In 2007 Trudeau published another book, The Weight Loss Cure " They" Don't Want You to Know About, which described a complex regimen designed to reduce hunger by " resetting" the hypothalamus. We detailed the book's weight-loss system in FTC v. Trudeau ( Trudeau I ) 579 F.3d 754, 758-59 (7th Cir. 2009), so we provide only a summary here. The regimen consists of four phases (two of which are " strongly recommended" but not obligatory), each with a strict list of dietary and lifestyle dos and don'ts. For example, most or all of the phases--including phase 4, which lasts a lifetime--involve abstaining from artificial sweeteners, chain restaurants, prescription and over-the-counter medication, food cooked in microwaves, air conditioning, and fluorescent lighting. Program participants are also instructed to walk an hour a day; eat only organic food; do liver, parasite, heavymetal, and colon cleanses; and receive colonics, which are enema-like procedures performed by specialists. Phase 2, which is mandatory and lasts between 21 and 45 days, is particularly arduous and requires a 500-calorie-per-day diet and daily injections of human chorionic gonadotropin, a hormone only available by prescription and not indicated for weight loss.
Trudeau promoted The Weight Loss Cure in three different 30-minute infomercials staged as scripted conversations between an interviewer and himself. But the protocol Trudeau talked about in the infomercials bore little resemblance to the one described in his book. In the ads he said that the weight-loss protocol was " very inexpensive," could be done at home, and was " the easiest [weight-loss] method known on planet Earth." He also represented that once the protocol was complete, dieters could eat " everything they want, any time they want." The weight-loss program described in the infomercials sounded too good to be true, and it was. Trudeau never mentioned the dietary or lifestyle restrictions, injections, cleanses, or colonics mandated in the book.
The FTC took Trudeau back to court for violating the 2004 consent order. The district court (Judge Gettleman presiding) found that the infomercials misrepresented the content of The Weight Loss Cure, despite Trudeau's jesuitical attempts to harmonize them. Judge Gettleman held Trudeau in civil contempt and entered a $37.6 million judgment against him, an amount equal to the gross revenue from books sold through the infomercials. We upheld the contempt finding in Trudeau I, id. at 768, and the monetary sanction in FTC v. Trudeau ( Trudeau II ), 662 F.3d 947, 949-50 (7th Cir. 2011).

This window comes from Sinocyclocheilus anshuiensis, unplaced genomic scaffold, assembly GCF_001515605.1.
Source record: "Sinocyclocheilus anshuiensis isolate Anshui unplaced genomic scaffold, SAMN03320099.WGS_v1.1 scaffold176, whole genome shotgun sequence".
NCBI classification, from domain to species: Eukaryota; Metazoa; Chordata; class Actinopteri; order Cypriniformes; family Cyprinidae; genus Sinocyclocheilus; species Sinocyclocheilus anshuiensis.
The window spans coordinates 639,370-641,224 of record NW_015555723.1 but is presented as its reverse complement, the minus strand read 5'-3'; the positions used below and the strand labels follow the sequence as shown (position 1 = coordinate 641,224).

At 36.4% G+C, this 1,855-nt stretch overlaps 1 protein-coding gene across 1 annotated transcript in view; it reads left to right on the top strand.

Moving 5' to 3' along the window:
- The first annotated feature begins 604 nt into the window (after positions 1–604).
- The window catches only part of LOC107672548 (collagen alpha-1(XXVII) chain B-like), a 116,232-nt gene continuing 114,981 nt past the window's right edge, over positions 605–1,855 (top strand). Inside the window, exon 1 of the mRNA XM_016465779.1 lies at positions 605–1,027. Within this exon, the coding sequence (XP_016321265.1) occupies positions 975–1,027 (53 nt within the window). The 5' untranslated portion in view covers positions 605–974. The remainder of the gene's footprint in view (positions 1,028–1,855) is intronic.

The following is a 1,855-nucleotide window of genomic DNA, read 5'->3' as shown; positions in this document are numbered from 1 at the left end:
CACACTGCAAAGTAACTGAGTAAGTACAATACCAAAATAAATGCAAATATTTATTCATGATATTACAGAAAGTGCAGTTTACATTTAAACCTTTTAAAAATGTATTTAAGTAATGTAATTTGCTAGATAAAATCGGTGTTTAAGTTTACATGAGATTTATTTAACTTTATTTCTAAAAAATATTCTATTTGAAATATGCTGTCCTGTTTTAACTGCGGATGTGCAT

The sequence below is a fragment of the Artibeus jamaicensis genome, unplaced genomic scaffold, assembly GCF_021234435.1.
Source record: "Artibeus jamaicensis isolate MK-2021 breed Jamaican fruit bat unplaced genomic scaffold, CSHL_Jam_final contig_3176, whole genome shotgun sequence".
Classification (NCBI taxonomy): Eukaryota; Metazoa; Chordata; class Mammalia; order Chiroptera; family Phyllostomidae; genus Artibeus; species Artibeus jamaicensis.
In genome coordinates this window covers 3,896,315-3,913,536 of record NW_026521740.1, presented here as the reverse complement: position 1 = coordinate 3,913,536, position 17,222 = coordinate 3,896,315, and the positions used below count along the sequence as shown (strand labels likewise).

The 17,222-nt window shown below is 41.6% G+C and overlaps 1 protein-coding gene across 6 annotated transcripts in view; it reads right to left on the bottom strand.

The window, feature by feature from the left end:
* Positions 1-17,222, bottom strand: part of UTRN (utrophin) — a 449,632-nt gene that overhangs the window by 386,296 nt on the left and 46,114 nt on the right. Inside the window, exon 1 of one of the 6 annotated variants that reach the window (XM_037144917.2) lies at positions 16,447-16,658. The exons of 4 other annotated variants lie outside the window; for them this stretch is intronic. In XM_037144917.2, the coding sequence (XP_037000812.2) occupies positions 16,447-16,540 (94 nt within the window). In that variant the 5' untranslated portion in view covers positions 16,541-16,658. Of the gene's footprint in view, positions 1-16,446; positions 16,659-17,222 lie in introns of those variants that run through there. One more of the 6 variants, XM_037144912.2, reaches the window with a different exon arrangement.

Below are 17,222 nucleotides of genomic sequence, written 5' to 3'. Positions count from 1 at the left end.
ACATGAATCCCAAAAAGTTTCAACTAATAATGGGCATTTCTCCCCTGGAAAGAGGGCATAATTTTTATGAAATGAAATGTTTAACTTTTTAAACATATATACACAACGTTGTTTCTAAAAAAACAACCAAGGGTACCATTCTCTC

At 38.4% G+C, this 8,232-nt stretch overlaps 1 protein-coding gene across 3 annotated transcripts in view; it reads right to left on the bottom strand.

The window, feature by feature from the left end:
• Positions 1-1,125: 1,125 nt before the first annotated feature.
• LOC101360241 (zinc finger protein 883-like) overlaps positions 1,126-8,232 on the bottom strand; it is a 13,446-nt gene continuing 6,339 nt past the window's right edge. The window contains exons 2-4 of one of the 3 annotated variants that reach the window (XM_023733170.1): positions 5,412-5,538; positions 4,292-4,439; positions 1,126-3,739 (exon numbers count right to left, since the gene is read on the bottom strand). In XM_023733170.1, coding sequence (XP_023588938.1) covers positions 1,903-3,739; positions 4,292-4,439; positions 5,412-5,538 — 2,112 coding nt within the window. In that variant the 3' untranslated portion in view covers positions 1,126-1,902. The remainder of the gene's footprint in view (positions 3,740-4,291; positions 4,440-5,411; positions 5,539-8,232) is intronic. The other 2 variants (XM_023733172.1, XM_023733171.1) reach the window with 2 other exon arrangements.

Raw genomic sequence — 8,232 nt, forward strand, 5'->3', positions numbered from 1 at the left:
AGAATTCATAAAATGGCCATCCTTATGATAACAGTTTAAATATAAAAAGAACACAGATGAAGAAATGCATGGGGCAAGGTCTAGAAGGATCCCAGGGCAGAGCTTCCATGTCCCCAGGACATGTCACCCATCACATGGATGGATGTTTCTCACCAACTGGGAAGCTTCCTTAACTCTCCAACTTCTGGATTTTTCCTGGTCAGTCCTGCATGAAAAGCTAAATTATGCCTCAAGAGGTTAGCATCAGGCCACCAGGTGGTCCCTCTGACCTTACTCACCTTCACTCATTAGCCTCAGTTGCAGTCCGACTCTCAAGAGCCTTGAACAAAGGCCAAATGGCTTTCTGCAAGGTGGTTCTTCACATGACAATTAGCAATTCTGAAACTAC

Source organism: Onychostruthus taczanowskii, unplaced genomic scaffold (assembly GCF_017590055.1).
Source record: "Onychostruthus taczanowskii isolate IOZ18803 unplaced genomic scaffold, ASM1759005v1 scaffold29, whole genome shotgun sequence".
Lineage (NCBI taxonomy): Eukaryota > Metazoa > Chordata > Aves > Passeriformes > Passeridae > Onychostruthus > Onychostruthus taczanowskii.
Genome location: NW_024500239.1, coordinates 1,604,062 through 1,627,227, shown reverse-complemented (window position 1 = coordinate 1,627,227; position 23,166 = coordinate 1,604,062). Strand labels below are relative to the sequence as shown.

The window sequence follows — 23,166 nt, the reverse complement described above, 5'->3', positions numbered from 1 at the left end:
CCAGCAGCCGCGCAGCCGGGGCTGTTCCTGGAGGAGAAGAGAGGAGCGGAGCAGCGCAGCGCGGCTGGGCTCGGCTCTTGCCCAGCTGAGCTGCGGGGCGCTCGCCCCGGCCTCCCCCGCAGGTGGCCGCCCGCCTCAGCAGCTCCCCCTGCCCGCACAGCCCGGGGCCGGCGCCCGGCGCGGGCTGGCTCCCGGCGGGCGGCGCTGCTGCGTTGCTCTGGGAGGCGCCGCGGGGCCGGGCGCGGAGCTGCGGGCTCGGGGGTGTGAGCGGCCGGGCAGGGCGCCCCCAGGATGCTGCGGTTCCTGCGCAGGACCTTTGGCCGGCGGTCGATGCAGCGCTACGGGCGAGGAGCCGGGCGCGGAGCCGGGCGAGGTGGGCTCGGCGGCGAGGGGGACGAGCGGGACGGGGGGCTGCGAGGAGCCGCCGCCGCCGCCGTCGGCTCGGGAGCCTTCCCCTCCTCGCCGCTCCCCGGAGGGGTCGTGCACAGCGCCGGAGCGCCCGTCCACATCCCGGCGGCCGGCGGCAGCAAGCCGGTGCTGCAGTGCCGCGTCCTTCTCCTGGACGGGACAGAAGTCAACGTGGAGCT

After imposing the civil sanction, Judge Gettleman issued an order to show cause why Trudeau should not also be held in criminal contempt for the same conduct. Under this show-cause order, dated April 16, 2010, Trudeau faced imprisonment of not more than six months. On April 29, 2010, the U.S. Attorney's Office agreed to prosecute the case. At that time the prosecutor told the judge: " I think because this is a criminal proceeding, the Speedy Trial Act would ... apply." She sought and received an exclusion of time that same day, tolling the Act's 70-day clock. In the weeks that followed, the judge granted three subsequent requests for exclusion of time.
Trudeau eventually asked that the criminal proceedings be reassigned to a new judge. Judge Gettleman exercised his prerogative as a senior judge to have the case transferred. On October 19, 2010, it was reassigned to Judge GuzmÁn. Unfortunately, neither the government nor Trudeau received notice of the reassignment (or the new criminal case number), and the case sat idle until the parties discovered
the oversight. A status hearing was finally held on April 7, 2011. By that time more than 150 non-excludable days had elapsed since the government agreed to prosecute Judge Gettleman's show-cause order.
At the April 7 hearing (and in subsequent briefing), Trudeau sought dismissal for violation of the Speedy Trial Act. The government responded that, properly understood, Judge Gettleman's show-cause order was outside the scope of the Act. The Act applies to " any case involving a defendant charged with an offense," 18 U.S.C. § 3161(a), and " offense" is defined as " any Federal criminal offense ... other than a Class B or C misdemeanor or an infraction," id. § 3172(2) (emphasis added). Federal crimes are generally classified based on their maximum penalty, and Class B misdemeanors are punishable by not more than six months' imprisonment. Id. § 3559(a)(7). Because Judge Gettleman's show-cause order capped Trudeau's sentence at six months, Judge GuzmÁn determined that it was analogous to a Class B misdemeanor and therefore the Act did not apply.
At the same April 7 hearing, the government asked Judge GuzmÁn to withdraw the initial show-cause order and issue an amended one without the six-month cap. The prosecutor argued that an uncapped order would be more appropriate given the serious nature of the contempt and Trudeau's history of disobeying court orders. On December 7, 2011, Judge GuzmÁn agreed to issue a new show-cause order and told the parties that the original order would be dismissed when the new one was entered. An amended, uncapped show-cause order issued the next day.
The contempt charge was tried to a jury over six days beginning on November 5, 2013. The parties...